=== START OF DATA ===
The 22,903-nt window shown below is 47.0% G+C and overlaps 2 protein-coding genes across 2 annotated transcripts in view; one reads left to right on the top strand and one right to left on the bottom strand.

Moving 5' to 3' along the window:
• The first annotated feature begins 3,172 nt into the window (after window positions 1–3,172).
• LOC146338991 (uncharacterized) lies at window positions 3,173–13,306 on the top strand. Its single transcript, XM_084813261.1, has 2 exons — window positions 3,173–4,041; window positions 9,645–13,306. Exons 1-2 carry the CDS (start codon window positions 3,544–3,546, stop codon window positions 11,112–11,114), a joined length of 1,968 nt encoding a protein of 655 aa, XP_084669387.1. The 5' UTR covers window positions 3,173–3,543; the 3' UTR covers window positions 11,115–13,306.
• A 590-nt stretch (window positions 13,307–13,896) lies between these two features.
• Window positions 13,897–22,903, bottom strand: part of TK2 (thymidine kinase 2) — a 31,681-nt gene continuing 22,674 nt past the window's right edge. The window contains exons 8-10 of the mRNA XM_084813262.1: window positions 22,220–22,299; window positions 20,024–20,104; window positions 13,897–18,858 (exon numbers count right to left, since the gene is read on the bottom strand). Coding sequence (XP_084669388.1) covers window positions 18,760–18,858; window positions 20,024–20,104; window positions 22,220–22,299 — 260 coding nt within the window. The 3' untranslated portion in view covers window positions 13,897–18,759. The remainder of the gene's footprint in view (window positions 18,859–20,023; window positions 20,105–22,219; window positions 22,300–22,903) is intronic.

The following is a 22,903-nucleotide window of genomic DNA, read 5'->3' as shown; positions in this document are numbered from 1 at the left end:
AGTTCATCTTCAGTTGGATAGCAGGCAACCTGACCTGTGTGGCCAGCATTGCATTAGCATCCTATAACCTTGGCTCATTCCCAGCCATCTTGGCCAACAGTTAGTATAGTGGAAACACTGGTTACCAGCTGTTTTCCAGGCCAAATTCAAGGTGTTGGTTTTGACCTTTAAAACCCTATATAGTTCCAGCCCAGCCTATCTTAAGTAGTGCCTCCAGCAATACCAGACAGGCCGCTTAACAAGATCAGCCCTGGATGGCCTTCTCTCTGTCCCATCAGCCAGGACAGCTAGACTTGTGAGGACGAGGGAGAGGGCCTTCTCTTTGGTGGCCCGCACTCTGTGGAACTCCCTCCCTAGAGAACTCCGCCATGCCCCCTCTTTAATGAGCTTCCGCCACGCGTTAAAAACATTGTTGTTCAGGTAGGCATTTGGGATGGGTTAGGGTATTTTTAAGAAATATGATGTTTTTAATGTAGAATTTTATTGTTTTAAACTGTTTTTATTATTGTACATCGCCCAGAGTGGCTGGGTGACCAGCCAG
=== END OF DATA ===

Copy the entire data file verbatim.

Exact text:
The 22,903-nt window shown below is 47.0% G+C and overlaps 2 protein-coding genes across 2 annotated transcripts in view; one reads left to right on the top strand and one right to left on the bottom strand.

Moving 5' to 3' along the window:
• The first annotated feature begins 3,172 nt into the window (after window positions 1–3,172).
• LOC146338991 (uncharacterized) lies at window positions 3,173–13,306 on the top strand. Its single transcript, XM_084813261.1, has 2 exons — window positions 3,173–4,041; window positions 9,645–13,306. Exons 1-2 carry the CDS (start codon window positions 3,544–3,546, stop codon window positions 11,112–11,114), a joined length of 1,968 nt encoding a protein of 655 aa, XP_084669387.1. The 5' UTR covers window positions 3,173–3,543; the 3' UTR covers window positions 11,115–13,306.
• A 590-nt stretch (window positions 13,307–13,896) lies between these two features.
• Window positions 13,897–22,903, bottom strand: part of TK2 (thymidine kinase 2) — a 31,681-nt gene continuing 22,674 nt past the window's right edge. The window contains exons 8-10 of the mRNA XM_084813262.1: window positions 22,220–22,299; window positions 20,024–20,104; window positions 13,897–18,858 (exon numbers count right to left, since the gene is read on the bottom strand). Coding sequence (XP_084669388.1) covers window positions 18,760–18,858; window positions 20,024–20,104; window positions 22,220–22,299 — 260 coding nt within the window. The 3' untranslated portion in view covers window positions 13,897–18,759. The remainder of the gene's footprint in view (window positions 18,859–20,023; window positions 20,105–22,219; window positions 22,300–22,903) is intronic.

The following is a 22,903-nucleotide window of genomic DNA, read 5'->3' as shown; positions in this document are numbered from 1 at the left end:
AGTTCATCTTCAGTTGGATAGCAGGCAACCTGACCTGTGTGGCCAGCATTGCATTAGCATCCTATAACCTTGGCTCATTCCCAGCCATCTTGGCCAACAGTTAGTATAGTGGAAACACTGGTTACCAGCTGTTTTCCAGGCCAAATTCAAGGTGTTGGTTTTGACCTTTAAAACCCTATATAGTTCCAGCCCAGCCTATCTTAAGTAGTGCCTCCAGCAATACCAGACAGGCCGCTTAACAAGATCAGCCCTGGATGGCCTTCTCTCTGTCCCATCAGCCAGGACAGCTAGACTTGTGAGGACGAGGGAGAGGGCCTTCTCTTTGGTGGCCCGCACTCTGTGGAACTCCCTCCCTAGAGAACTCCGCCATGCCCCCTCTTTAATGAGCTTCCGCCACGCGTTAAAAACATTGTTGTTCAGGTAGGCATTTGGGATGGGTTAGGGTATTTTTAAGAAATATGATGTTTTTAATGTAGAATTTTATTGTTTTAAACTGTTTTTATTATTGTACATCGCCCAGAGTGGCTGGGTGACCAGCCAG